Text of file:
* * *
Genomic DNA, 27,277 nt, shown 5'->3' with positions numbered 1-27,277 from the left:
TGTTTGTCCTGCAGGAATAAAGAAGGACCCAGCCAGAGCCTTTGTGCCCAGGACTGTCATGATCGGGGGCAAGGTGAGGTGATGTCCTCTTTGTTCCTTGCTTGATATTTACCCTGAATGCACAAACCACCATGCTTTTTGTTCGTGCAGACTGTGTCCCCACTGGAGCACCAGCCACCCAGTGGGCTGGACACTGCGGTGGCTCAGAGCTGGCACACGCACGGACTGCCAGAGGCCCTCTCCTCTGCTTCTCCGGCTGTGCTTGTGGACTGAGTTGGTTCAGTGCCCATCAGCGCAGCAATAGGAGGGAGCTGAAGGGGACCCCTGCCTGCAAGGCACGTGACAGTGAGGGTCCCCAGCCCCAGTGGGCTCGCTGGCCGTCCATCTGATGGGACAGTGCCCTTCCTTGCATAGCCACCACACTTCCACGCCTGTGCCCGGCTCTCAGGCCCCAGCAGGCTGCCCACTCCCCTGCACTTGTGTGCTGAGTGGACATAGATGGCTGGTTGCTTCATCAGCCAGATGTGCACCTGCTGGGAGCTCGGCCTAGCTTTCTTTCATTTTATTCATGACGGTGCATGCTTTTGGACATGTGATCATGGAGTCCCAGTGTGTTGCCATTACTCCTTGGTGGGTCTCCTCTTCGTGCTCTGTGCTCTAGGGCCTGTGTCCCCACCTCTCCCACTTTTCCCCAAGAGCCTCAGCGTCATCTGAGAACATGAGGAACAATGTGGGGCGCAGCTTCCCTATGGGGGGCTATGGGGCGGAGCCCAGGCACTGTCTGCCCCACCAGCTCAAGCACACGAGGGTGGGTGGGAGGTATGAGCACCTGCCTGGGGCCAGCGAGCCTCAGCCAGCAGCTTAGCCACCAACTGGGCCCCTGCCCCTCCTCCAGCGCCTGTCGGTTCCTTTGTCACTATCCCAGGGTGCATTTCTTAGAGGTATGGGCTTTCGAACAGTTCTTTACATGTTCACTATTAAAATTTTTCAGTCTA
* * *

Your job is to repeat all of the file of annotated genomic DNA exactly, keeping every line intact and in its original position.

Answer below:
Genomic DNA, 27,277 nt, shown 5'->3' with positions numbered 1-27,277 from the left:
TGTTTGTCCTGCAGGAATAAAGAAGGACCCAGCCAGAGCCTTTGTGCCCAGGACTGTCATGATCGGGGGCAAGGTGAGGTGATGTCCTCTTTGTTCCTTGCTTGATATTTACCCTGAATGCACAAACCACCATGCTTTTTGTTCGTGCAGACTGTGTCCCCACTGGAGCACCAGCCACCCAGTGGGCTGGACACTGCGGTGGCTCAGAGCTGGCACACGCACGGACTGCCAGAGGCCCTCTCCTCTGCTTCTCCGGCTGTGCTTGTGGACTGAGTTGGTTCAGTGCCCATCAGCGCAGCAATAGGAGGGAGCTGAAGGGGACCCCTGCCTGCAAGGCACGTGACAGTGAGGGTCCCCAGCCCCAGTGGGCTCGCTGGCCGTCCATCTGATGGGACAGTGCCCTTCCTTGCATAGCCACCACACTTCCACGCCTGTGCCCGGCTCTCAGGCCCCAGCAGGCTGCCCACTCCCCTGCACTTGTGTGCTGAGTGGACATAGATGGCTGGTTGCTTCATCAGCCAGATGTGCACCTGCTGGGAGCTCGGCCTAGCTTTCTTTCATTTTATTCATGACGGTGCATGCTTTTGGACATGTGATCATGGAGTCCCAGTGTGTTGCCATTACTCCTTGGTGGGTCTCCTCTTCGTGCTCTGTGCTCTAGGGCCTGTGTCCCCACCTCTCCCACTTTTCCCCAAGAGCCTCAGCGTCATCTGAGAACATGAGGAACAATGTGGGGCGCAGCTTCCCTATGGGGGGCTATGGGGCGGAGCCCAGGCACTGTCTGCCCCACCAGCTCAAGCACACGAGGGTGGGTGGGAGGTATGAGCACCTGCCTGGGGCCAGCGAGCCTCAGCCAGCAGCTTAGCCACCAACTGGGCCCCTGCCCCTCCTCCAGCGCCTGTCGGTTCCTTTGTCACTATCCCAGGGTGCATTTCTTAGAGGTATGGGCTTTCGAACAGTTCTTTACATGTTCACTATTAAAATTTTTCAGTCTA